President Donald Trump spoke Wednesday on his new Opportunity Zones, which cut taxes in targeted areas to allow poor people to start businesses and gain private sector employment at larger companies. The Treasury also issued new regulations to ensure that start-ups are protected in the Opportunity Zones. Democrat Vicksburg, Mississippi mayor George Flaggs spoke alongside President Trump.
LIVE NOW: President Trump at the White House Opportunity Zones Conference https://t.co/whaCFJdEiK
— The White House (@WhiteHouse) April 17, 2019
President Donald Trump has fulfilled another populist promise by creating new Opportunity Zones in urban and rural areas, where developers will receive tax cuts and incentives to build up some of our most run-down neighborhoods.
President Trump credited Senator Tim Scott for his cooperation in Congress, and BET head Bob Johnson also spoke at the White House event with Dr. Ben Carson and pastor Darrell Scott where the president announced the executive order. There are now 9,000 neighborhoods designated as Opportunity Zones. NBC News — apparently mad that Trump is helping poor people — ran a hit piece saying the Trump Organization might enjoy some of the tax breaks. What a sad mainstream media narrative! Populist Republican Jack Kemp, deceased, whom Paul Ryan pretends to idolize, wanted to create so-called “economic freedom zones” for many years, and Rand Paul has also pushed the idea.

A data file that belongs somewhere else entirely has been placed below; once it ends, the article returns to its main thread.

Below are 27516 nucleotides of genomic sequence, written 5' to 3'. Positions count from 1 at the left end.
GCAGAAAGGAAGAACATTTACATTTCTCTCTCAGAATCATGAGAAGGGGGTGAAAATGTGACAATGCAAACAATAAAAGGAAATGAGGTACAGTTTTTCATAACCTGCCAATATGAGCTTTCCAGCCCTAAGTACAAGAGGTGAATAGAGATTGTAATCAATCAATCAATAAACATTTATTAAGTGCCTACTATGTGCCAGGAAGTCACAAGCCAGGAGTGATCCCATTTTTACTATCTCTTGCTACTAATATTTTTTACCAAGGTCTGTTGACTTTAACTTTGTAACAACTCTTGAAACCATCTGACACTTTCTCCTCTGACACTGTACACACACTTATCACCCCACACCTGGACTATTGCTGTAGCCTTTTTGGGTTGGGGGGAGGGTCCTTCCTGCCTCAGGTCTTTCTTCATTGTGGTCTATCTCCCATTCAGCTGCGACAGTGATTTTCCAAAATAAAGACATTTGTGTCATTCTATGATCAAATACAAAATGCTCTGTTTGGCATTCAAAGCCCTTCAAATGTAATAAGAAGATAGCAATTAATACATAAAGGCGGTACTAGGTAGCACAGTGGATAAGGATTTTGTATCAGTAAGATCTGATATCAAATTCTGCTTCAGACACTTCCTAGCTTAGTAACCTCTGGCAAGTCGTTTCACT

Trump railed against “geographic disparity” in our country’s economic opportunities in his signing ceremony at the White House.
“With opportunity zones, we are drawing investment into neglected and under-served communities in America,” President Trump said, announcing that this program will lead to $100 billion in new investments in the zones.
“To achieve our national destiny we must unlock the potential of all our people, not just some of our people,” President Trump said.